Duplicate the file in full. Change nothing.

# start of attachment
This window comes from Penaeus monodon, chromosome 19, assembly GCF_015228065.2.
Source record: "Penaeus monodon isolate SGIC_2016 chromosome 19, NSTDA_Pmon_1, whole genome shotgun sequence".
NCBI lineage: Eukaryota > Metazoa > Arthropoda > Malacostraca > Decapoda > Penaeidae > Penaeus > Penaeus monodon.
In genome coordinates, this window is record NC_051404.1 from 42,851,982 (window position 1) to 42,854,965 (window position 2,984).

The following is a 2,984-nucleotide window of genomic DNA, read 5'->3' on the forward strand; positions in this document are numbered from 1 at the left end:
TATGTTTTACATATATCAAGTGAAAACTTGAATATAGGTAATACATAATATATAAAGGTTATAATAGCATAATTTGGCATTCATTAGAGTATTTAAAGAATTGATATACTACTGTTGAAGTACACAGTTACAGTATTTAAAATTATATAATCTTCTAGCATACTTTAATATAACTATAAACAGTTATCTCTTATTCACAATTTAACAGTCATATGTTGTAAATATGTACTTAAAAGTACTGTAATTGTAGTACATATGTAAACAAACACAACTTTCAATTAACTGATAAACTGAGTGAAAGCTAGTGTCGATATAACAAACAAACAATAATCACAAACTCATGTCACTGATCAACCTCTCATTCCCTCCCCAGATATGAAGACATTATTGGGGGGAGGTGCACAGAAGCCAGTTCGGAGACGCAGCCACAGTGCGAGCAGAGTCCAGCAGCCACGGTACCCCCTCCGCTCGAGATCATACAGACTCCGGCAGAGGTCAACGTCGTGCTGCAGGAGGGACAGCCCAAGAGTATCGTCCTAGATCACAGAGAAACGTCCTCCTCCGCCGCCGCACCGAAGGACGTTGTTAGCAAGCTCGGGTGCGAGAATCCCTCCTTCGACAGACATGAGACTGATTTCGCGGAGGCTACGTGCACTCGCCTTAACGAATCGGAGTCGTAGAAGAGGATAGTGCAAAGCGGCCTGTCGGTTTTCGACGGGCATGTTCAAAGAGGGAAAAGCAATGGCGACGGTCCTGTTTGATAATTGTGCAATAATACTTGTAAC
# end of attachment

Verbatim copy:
This window comes from Penaeus monodon, chromosome 19, assembly GCF_015228065.2.
Source record: "Penaeus monodon isolate SGIC_2016 chromosome 19, NSTDA_Pmon_1, whole genome shotgun sequence".
NCBI lineage: Eukaryota > Metazoa > Arthropoda > Malacostraca > Decapoda > Penaeidae > Penaeus > Penaeus monodon.
In genome coordinates, this window is record NC_051404.1 from 42,851,982 (window position 1) to 42,854,965 (window position 2,984).

The following is a 2,984-nucleotide window of genomic DNA, read 5'->3' on the forward strand; positions in this document are numbered from 1 at the left end:
TATGTTTTACATATATCAAGTGAAAACTTGAATATAGGTAATACATAATATATAAAGGTTATAATAGCATAATTTGGCATTCATTAGAGTATTTAAAGAATTGATATACTACTGTTGAAGTACACAGTTACAGTATTTAAAATTATATAATCTTCTAGCATACTTTAATATAACTATAAACAGTTATCTCTTATTCACAATTTAACAGTCATATGTTGTAAATATGTACTTAAAAGTACTGTAATTGTAGTACATATGTAAACAAACACAACTTTCAATTAACTGATAAACTGAGTGAAAGCTAGTGTCGATATAACAAACAAACAATAATCACAAACTCATGTCACTGATCAACCTCTCATTCCCTCCCCAGATATGAAGACATTATTGGGGGGAGGTGCACAGAAGCCAGTTCGGAGACGCAGCCACAGTGCGAGCAGAGTCCAGCAGCCACGGTACCCCCTCCGCTCGAGATCATACAGACTCCGGCAGAGGTCAACGTCGTGCTGCAGGAGGGACAGCCCAAGAGTATCGTCCTAGATCACAGAGAAACGTCCTCCTCCGCCGCCGCACCGAAGGACGTTGTTAGCAAGCTCGGGTGCGAGAATCCCTCCTTCGACAGACATGAGACTGATTTCGCGGAGGCTACGTGCACTCGCCTTAACGAATCGGAGTCGTAGAAGAGGATAGTGCAAAGCGGCCTGTCGGTTTTCGACGGGCATGTTCAAAGAGGGAAAAGCAATGGCGACGGTCCTGTTTGATAATTGTGCAATAATACTTGTAAC